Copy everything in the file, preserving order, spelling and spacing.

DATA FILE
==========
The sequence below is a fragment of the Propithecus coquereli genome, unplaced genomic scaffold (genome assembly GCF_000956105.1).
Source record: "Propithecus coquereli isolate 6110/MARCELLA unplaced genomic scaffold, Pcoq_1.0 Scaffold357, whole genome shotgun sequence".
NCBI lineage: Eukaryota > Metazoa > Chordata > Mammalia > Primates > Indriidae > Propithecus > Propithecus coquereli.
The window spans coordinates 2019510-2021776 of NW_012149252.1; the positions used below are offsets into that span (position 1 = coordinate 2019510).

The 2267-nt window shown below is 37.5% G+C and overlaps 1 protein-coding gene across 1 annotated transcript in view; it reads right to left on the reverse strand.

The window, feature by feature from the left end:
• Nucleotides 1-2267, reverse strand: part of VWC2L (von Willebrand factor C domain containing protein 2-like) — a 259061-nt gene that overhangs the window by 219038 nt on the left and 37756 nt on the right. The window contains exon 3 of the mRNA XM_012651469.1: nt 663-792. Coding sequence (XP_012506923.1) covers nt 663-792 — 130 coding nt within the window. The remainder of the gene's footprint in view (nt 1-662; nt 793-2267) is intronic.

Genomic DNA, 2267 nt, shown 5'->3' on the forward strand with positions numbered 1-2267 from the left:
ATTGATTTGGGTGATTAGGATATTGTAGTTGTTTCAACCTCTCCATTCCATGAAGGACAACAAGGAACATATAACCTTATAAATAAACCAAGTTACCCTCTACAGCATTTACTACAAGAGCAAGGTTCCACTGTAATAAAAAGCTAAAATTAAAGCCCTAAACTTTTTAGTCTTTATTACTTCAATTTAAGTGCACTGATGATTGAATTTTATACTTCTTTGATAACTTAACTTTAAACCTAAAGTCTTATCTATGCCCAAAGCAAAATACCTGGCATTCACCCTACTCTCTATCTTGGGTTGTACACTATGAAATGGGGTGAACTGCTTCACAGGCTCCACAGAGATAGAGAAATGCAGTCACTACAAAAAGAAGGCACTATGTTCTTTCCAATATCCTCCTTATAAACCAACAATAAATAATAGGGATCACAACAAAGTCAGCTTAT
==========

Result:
The sequence below is a fragment of the Propithecus coquereli genome, unplaced genomic scaffold (genome assembly GCF_000956105.1).
Source record: "Propithecus coquereli isolate 6110/MARCELLA unplaced genomic scaffold, Pcoq_1.0 Scaffold357, whole genome shotgun sequence".
NCBI lineage: Eukaryota > Metazoa > Chordata > Mammalia > Primates > Indriidae > Propithecus > Propithecus coquereli.
The window spans coordinates 2019510-2021776 of NW_012149252.1; the positions used below are offsets into that span (position 1 = coordinate 2019510).

The 2267-nt window shown below is 37.5% G+C and overlaps 1 protein-coding gene across 1 annotated transcript in view; it reads right to left on the reverse strand.

The window, feature by feature from the left end:
• Nucleotides 1-2267, reverse strand: part of VWC2L (von Willebrand factor C domain containing protein 2-like) — a 259061-nt gene that overhangs the window by 219038 nt on the left and 37756 nt on the right. The window contains exon 3 of the mRNA XM_012651469.1: nt 663-792. Coding sequence (XP_012506923.1) covers nt 663-792 — 130 coding nt within the window. The remainder of the gene's footprint in view (nt 1-662; nt 793-2267) is intronic.

Genomic DNA, 2267 nt, shown 5'->3' on the forward strand with positions numbered 1-2267 from the left:
ATTGATTTGGGTGATTAGGATATTGTAGTTGTTTCAACCTCTCCATTCCATGAAGGACAACAAGGAACATATAACCTTATAAATAAACCAAGTTACCCTCTACAGCATTTACTACAAGAGCAAGGTTCCACTGTAATAAAAAGCTAAAATTAAAGCCCTAAACTTTTTAGTCTTTATTACTTCAATTTAAGTGCACTGATGATTGAATTTTATACTTCTTTGATAACTTAACTTTAAACCTAAAGTCTTATCTATGCCCAAAGCAAAATACCTGGCATTCACCCTACTCTCTATCTTGGGTTGTACACTATGAAATGGGGTGAACTGCTTCACAGGCTCCACAGAGATAGAGAAATGCAGTCACTACAAAAAGAAGGCACTATGTTCTTTCCAATATCCTCCTTATAAACCAACAATAAATAATAGGGATCACAACAAAGTCAGCTTAT